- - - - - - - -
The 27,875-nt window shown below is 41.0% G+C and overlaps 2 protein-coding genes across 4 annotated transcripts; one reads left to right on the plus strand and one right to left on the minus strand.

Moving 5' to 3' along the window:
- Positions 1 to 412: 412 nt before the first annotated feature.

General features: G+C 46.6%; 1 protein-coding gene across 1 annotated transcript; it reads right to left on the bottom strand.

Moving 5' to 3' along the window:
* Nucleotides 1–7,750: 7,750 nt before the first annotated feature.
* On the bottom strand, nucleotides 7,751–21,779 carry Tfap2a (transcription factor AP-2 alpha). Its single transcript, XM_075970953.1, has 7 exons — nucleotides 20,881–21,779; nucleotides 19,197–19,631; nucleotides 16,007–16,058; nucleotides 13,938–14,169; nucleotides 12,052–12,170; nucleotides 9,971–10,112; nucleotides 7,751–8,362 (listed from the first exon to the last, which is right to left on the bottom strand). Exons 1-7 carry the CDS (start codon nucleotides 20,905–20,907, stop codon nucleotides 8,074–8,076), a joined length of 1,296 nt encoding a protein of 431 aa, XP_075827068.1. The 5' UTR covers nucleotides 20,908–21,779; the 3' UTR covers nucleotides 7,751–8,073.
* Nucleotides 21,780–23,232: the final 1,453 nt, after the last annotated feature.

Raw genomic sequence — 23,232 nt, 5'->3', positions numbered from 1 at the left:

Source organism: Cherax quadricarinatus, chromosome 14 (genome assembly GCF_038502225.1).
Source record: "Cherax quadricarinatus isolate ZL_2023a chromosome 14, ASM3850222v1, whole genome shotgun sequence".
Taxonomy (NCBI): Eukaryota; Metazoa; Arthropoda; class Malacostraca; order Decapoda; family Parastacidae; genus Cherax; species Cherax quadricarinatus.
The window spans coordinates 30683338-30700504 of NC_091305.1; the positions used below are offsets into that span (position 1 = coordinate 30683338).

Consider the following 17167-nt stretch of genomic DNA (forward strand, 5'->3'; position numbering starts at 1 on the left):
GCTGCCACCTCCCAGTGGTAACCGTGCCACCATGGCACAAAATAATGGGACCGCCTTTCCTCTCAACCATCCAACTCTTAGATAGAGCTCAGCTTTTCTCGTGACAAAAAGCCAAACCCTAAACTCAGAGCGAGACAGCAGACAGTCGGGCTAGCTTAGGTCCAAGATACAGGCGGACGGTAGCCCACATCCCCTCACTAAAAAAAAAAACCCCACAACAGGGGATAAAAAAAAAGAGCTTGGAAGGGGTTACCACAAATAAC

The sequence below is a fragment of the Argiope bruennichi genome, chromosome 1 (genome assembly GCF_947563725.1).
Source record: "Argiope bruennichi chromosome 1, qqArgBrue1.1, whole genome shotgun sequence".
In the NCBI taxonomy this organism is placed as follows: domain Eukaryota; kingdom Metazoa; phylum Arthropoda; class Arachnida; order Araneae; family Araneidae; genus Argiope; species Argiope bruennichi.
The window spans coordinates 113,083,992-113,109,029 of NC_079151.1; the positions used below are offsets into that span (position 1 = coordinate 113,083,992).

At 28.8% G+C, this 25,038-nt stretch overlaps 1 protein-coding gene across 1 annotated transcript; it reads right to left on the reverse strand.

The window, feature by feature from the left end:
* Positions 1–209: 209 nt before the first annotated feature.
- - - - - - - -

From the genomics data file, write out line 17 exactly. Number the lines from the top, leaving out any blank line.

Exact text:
Source record: "Argiope bruennichi chromosome 1, qqArgBrue1.1, whole genome shotgun sequence".